Clarke brings a similar skill set to the floor. “Betsy will allow how she’s shooting to affect her and I had to point out to her that she’s the leader in rebounding, steals, deflections and assists,” Giustiniani said. “I had to actually tell her about those things because people think the game is the ball in the net — either you did it or you didn’t do it. But they still have a big role.”
And it’s not just the veterans doing damage. Sophomore Scarlett Kraus got a start Feb. 1 against Westlake — a 52-50 win — and scored 15 points to go along with 16 by Pizzurro and 13 by Chan. Kraus was on fire in the first half, hitting five three-pointers for all of her points.
The Panthers needed a starter against Bronxville in the previous game, a 54-48 win — and while Kraus didn’t see much time, Giustiniani had her on his mind, so when he needed someone for Westlake, he knew that her competitive nature would “give me a good game if I started her.”
“She’s been burning to play and she started out 5 for 5 from three,” Giustiniani said. “The coach for Westlake called a timeout and went box-and-one on Scarlett Kraus. After the game he goes who is 21?”
Kraus is a second-year varsity player and she’s been trying to make the most of her playing time on a veteran-dominated roster. The minutes were up and down until her big start.
“It was really exciting and I’m glad I played well,” she said. “I hadn’t been shooting that well this season, so it was good to get it going.
“I really worked on shooting with Coach [Mike] Cozza before the game started because I felt like I was off and I think that really helped.”
While the seniors and juniors have been dominating the playing time, Kraus understands what they mean to the program, and next year’s team certainly doesn’t want to be the team that breaks the league title streak.
“It’s going to be hard without them next year, but we have people coming up from JV and hopefully we can keep it going,” Kraus said.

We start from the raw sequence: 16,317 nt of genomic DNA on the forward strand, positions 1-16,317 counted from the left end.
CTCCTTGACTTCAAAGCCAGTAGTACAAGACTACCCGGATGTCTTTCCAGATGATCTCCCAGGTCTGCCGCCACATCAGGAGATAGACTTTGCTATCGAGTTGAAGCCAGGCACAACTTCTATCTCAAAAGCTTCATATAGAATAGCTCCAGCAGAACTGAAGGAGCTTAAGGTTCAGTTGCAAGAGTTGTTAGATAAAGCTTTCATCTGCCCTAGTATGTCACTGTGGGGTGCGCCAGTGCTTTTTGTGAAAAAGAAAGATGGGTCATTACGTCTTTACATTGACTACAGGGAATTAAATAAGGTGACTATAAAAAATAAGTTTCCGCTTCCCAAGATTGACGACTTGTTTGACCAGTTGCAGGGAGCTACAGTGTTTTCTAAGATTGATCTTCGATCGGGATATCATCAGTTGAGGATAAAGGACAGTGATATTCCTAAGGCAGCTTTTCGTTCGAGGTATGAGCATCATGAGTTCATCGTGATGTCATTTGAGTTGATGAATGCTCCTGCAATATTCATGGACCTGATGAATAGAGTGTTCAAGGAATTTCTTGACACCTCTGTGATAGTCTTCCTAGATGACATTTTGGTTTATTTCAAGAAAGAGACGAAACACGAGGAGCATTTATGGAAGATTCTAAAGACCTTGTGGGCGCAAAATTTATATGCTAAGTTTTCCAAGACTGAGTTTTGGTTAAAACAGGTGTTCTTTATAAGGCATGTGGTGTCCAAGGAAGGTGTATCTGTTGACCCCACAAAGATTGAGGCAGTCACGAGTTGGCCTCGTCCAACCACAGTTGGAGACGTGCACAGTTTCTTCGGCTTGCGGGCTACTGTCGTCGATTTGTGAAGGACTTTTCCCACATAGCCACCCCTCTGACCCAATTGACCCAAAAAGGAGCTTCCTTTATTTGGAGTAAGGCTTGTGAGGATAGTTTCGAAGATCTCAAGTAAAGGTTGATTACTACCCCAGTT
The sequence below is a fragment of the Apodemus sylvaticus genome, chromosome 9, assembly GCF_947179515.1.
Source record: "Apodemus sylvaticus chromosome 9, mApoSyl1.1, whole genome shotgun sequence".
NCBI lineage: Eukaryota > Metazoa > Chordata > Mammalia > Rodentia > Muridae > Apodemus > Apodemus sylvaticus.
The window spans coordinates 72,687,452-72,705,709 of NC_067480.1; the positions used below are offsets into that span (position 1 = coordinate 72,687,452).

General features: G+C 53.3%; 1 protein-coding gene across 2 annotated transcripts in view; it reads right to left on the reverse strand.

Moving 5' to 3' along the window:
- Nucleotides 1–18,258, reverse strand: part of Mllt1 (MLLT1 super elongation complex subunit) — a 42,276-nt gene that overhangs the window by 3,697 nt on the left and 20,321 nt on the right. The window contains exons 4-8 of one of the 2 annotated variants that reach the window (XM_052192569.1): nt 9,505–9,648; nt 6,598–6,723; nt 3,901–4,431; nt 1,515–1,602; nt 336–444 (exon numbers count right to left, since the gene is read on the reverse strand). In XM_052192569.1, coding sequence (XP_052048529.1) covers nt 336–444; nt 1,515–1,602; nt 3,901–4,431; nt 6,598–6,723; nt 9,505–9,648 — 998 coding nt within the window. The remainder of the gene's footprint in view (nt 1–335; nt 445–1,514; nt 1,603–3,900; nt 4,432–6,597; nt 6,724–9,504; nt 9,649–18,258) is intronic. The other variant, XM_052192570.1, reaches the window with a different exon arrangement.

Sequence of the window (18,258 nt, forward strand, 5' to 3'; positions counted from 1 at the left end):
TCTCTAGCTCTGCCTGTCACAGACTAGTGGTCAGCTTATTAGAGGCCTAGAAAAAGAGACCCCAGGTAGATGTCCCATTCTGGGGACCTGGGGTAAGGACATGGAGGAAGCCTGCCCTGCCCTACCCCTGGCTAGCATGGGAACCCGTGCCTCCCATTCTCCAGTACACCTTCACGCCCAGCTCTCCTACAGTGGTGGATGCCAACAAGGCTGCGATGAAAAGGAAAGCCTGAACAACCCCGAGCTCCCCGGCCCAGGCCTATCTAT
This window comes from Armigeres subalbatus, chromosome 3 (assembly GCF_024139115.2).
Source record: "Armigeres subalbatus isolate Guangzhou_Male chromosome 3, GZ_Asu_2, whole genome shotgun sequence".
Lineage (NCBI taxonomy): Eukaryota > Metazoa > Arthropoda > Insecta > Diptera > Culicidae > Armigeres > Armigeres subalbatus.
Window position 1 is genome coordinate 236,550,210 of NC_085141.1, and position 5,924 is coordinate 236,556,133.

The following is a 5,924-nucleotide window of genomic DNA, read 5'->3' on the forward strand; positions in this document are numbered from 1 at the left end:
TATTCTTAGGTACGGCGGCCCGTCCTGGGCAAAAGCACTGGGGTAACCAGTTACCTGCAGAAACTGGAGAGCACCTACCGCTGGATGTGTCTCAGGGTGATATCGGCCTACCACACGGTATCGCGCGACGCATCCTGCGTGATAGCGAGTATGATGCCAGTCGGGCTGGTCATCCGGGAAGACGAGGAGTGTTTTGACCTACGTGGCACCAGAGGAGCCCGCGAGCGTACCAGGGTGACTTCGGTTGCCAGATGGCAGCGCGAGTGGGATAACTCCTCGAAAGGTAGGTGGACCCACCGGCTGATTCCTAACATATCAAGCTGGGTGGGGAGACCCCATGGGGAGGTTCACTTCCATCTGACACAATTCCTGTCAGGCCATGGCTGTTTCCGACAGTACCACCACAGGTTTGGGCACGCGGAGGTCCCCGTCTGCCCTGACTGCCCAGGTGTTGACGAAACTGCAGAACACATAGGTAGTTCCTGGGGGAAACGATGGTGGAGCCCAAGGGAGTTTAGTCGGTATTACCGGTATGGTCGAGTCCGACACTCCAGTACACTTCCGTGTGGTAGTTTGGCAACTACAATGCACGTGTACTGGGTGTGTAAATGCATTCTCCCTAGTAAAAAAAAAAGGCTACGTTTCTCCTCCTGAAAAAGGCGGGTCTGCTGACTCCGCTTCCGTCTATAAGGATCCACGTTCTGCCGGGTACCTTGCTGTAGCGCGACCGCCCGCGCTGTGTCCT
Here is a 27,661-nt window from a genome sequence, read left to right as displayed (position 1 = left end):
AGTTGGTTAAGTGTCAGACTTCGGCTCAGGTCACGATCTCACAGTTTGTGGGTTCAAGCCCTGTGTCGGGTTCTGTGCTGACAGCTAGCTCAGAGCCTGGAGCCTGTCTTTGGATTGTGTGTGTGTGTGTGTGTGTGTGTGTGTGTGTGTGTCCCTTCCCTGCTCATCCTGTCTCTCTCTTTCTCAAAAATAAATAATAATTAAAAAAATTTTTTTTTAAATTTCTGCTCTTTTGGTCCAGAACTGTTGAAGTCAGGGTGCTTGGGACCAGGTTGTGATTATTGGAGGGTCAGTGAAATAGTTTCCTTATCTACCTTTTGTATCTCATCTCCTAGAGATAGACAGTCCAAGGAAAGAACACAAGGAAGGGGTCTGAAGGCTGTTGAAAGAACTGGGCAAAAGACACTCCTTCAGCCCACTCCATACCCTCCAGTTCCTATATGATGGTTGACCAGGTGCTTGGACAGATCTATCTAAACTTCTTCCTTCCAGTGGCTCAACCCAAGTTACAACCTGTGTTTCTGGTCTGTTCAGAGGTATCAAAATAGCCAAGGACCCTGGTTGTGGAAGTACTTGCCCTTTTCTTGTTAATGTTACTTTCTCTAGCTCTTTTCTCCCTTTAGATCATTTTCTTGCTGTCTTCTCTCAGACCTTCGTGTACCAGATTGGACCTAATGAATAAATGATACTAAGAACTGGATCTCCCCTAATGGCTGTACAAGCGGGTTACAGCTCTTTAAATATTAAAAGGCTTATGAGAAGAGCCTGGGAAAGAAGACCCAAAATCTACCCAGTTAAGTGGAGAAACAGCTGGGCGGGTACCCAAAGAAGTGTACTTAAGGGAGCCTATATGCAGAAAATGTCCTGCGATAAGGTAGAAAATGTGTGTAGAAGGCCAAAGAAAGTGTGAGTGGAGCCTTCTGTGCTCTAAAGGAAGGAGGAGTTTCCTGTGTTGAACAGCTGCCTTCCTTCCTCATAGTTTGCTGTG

More important, however, is the upcoming postseason.
“We just need to keep playing hard during practice and hopefully get some scrimmages in so we can keep in a game mindset,” Kraus said. “The hope is to get a home game, win and keep going.”
As he did earlier in the season to help turn the team’s fortunes around on and off the court, Giustiniani will look to his captains to set the tone in the postseason preparation, which will feature scrimmages, conditioning and going back to the basics. “It’s my hope to be able to create a second season environment and lean on the captains and seniors again,” Giustiniani said.
Edgemont was an opponent teams used to schedule when they were looking for a win. Now the target the Panthers have on their back, especially within the league, is because they’re having trouble beating Edgemont.
“Everyone really comes after them in the league,” Giustiniani said. “This is their county center, trying to beat Edgemont for the league. None of us are playing for that other stuff. This is it and they brought their best, a strong effort from Bronxville and Blind Brook. These are tough games. People are having great shooting games against us. Each team has been better the second time and I’ve been complimenting each coach. People are getting up for us.”
And Edgemont is responding accordingly.
No. 9 Edgemont will be at No. 8 Bronxville Thursday, Feb. 20, at 5 p.m. for the first round of the Section 1 Class B tournament. The Panthers topped the Broncos twice this season in league play.